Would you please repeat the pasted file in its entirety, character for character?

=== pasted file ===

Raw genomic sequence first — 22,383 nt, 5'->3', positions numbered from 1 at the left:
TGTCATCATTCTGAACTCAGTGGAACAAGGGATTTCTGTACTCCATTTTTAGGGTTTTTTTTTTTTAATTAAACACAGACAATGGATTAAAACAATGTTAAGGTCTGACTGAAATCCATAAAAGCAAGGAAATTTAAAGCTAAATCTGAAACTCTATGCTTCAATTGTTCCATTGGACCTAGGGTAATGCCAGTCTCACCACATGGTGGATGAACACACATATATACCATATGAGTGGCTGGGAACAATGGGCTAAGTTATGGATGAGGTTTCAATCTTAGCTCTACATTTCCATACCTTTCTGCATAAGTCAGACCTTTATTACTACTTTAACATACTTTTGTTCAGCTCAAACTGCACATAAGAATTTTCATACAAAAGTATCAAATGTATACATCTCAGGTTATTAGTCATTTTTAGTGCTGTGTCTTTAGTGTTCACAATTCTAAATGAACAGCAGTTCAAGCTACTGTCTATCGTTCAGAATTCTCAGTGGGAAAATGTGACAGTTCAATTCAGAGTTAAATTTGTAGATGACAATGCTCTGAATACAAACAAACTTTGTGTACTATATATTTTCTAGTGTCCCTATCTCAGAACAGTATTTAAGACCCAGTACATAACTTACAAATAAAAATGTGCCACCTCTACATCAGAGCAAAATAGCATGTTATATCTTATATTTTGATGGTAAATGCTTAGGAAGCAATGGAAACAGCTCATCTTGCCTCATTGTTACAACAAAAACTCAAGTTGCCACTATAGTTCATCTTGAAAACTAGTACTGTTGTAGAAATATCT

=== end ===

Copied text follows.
Raw genomic sequence first — 22,383 nt, 5'->3', positions numbered from 1 at the left:
TGTCATCATTCTGAACTCAGTGGAACAAGGGATTTCTGTACTCCATTTTTAGGGTTTTTTTTTTTTAATTAAACACAGACAATGGATTAAAACAATGTTAAGGTCTGACTGAAATCCATAAAAGCAAGGAAATTTAAAGCTAAATCTGAAACTCTATGCTTCAATTGTTCCATTGGACCTAGGGTAATGCCAGTCTCACCACATGGTGGATGAACACACATATATACCATATGAGTGGCTGGGAACAATGGGCTAAGTTATGGATGAGGTTTCAATCTTAGCTCTACATTTCCATACCTTTCTGCATAAGTCAGACCTTTATTACTACTTTAACATACTTTTGTTCAGCTCAAACTGCACATAAGAATTTTCATACAAAAGTATCAAATGTATACATCTCAGGTTATTAGTCATTTTTAGTGCTGTGTCTTTAGTGTTCACAATTCTAAATGAACAGCAGTTCAAGCTACTGTCTATCGTTCAGAATTCTCAGTGGGAAAATGTGACAGTTCAATTCAGAGTTAAATTTGTAGATGACAATGCTCTGAATACAAACAAACTTTGTGTACTATATATTTTCTAGTGTCCCTATCTCAGAACAGTATTTAAGACCCAGTACATAACTTACAAATAAAAATGTGCCACCTCTACATCAGAGCAAAATAGCATGTTATATCTTATATTTTGATGGTAAATGCTTAGGAAGCAATGGAAACAGCTCATCTTGCCTCATTGTTACAACAAAAACTCAAGTTGCCACTATAGTTCATCTTGAAAACTAGTACTGTTGTAGAAATATCT